It also increased pressure for a swift conclusion of the trial in a country known to have a sluggish justice system and where cases typically drag on for years.

Talking to media after the burial, Inam’s father called the killing a “pre-planned act of murder and extortion,” saying the suspect should be tried and convicted at the earliest: “Justice delayed is justice denied.”

“He [Shahnawaz] should be given the maximum punishment, should be hanged,” Rahim said. “Even in my wildest imagination could I have thought my daughter will face this … She was my sweetest child … I contacted her daily through texts or calls.”

Amir is expected to be presented before an Islamabad district court tomorrow, Thursday, after his three-day police remand expires. Inam’s parents will also be attending the hearing along with their legal team.

Inam’s uncle Ikram Rahim, a retired army colonel, said his niece was a “bright child and made her name through hard work.”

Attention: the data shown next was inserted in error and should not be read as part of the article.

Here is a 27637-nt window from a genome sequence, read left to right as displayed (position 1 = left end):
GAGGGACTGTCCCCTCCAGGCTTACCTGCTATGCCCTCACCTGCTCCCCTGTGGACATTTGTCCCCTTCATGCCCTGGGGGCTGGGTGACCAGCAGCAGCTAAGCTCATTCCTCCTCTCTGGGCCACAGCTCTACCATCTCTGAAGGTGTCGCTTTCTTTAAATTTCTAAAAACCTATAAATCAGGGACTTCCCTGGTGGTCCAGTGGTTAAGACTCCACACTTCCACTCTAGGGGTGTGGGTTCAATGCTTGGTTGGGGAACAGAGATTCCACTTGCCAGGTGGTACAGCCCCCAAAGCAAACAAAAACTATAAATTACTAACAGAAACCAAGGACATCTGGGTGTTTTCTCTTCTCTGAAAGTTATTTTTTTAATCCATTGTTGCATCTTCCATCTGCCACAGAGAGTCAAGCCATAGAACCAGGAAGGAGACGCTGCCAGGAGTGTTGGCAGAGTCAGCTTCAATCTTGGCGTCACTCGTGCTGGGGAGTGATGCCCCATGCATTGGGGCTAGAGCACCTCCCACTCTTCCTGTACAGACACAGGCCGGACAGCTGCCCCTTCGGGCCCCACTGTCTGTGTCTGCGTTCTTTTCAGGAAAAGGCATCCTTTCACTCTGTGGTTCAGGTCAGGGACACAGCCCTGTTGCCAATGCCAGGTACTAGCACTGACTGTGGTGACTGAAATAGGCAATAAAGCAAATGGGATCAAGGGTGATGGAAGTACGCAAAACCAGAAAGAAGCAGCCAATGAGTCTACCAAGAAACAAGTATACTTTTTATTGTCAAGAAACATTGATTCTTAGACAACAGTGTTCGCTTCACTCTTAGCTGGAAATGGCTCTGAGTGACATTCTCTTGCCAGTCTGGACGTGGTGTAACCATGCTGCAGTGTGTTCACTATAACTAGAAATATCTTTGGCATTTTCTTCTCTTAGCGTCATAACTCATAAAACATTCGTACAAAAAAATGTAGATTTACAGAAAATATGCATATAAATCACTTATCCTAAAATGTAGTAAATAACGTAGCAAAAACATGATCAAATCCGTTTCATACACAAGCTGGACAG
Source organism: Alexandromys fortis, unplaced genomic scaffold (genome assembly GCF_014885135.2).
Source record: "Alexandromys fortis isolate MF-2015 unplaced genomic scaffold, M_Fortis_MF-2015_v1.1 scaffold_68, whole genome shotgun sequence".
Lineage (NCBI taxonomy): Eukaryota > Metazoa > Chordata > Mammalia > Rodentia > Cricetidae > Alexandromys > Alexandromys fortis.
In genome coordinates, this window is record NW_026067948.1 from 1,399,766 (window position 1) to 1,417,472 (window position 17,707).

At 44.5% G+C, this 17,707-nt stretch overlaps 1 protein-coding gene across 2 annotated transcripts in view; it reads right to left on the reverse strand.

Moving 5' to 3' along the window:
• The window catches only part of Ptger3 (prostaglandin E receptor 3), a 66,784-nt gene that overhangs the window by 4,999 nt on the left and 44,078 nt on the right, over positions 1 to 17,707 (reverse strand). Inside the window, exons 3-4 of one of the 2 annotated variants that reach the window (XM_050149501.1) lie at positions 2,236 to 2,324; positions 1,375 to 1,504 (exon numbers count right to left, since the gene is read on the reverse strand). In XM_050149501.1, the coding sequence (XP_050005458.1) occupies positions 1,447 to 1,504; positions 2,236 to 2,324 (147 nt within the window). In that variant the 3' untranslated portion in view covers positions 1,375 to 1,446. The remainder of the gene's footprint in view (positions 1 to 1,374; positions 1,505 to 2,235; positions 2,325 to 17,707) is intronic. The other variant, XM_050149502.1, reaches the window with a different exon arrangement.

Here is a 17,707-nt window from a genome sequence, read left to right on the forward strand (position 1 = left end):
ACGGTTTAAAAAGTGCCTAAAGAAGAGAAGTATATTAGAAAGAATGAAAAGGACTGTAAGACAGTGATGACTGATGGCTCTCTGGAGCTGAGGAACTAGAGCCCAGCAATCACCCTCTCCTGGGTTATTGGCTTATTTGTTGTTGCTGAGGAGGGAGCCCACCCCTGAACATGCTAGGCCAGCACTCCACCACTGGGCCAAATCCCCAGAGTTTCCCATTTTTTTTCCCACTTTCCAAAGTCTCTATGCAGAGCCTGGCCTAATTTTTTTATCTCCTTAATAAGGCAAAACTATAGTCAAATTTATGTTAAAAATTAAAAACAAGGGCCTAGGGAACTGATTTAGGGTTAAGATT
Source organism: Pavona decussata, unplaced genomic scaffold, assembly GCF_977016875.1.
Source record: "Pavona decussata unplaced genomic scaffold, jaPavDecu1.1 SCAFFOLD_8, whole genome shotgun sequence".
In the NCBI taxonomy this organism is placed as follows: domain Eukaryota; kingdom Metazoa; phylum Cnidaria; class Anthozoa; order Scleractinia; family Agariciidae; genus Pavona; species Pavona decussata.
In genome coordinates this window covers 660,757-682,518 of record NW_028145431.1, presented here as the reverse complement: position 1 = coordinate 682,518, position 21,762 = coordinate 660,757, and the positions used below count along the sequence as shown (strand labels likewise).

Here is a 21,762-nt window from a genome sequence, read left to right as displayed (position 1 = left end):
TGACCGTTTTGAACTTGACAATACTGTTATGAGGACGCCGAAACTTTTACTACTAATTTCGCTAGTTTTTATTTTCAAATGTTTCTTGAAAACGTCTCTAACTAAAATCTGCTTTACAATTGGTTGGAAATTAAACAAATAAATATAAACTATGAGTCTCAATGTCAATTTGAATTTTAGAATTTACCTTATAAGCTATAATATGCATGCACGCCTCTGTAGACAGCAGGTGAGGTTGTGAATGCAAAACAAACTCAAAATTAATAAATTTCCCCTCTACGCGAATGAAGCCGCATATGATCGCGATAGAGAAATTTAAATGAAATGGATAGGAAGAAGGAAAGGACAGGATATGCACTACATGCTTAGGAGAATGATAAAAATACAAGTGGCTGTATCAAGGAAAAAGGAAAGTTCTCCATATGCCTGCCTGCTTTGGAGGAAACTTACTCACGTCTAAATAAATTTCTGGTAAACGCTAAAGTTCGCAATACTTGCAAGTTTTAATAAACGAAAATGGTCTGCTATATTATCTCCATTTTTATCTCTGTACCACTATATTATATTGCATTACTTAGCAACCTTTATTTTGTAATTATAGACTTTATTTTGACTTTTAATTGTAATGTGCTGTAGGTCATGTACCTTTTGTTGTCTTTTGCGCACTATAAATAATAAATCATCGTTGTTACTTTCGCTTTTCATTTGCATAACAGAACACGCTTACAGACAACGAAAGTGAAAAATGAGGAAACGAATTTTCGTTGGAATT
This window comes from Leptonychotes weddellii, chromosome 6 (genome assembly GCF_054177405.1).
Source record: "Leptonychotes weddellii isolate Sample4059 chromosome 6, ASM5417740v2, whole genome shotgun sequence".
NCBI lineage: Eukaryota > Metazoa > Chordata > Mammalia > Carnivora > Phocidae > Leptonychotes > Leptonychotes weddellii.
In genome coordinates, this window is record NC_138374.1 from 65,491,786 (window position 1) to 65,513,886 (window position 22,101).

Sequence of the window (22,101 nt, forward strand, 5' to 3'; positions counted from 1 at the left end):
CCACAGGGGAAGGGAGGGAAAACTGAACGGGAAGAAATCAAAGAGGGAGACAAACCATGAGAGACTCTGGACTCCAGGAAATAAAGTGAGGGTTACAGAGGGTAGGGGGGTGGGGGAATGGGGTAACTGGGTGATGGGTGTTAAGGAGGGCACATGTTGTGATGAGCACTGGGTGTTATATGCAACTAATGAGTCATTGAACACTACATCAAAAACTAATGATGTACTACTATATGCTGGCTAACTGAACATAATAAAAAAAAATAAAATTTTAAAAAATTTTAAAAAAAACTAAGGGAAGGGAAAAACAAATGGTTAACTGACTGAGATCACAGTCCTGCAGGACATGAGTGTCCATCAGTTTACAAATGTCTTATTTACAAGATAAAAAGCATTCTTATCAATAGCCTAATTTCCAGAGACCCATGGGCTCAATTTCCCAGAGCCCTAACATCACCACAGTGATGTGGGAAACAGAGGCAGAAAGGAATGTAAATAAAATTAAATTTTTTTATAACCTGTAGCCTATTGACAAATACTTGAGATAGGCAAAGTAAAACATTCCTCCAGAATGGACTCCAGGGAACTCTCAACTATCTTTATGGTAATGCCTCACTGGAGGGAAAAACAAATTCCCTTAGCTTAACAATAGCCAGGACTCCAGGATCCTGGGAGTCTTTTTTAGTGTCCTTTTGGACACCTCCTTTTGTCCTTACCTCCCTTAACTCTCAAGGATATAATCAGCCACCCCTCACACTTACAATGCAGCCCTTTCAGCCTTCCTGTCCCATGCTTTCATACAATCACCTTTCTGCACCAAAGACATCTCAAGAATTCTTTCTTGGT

“She was a caring and loving girl, but unfortunately was lured by a beast into the marriage,” he told Arab News. “We will fight till the end to get justice.”
 


Pakistan’s Naseem Shah out of fifth England T20

Updated 28 September 2022

Pakistan’s Naseem Shah out of fifth England T20

  • Shah was taken to hospital with an infection and will miss the fifth Twenty20 international against England today
  • The 19-year-old’s availability for the rest of the seven-match series will be decided after assessing his medical reports

LAHORE: Pakistan’s highly rated teenage fast bowler Naseem Shah was taken to hospital with an infection and will miss the fifth Twenty20 international against England later Wednesday, said a cricket board spokesman.

The 19-year-old’s availability for the rest of the seven-match series will be decided after assessing his medical reports.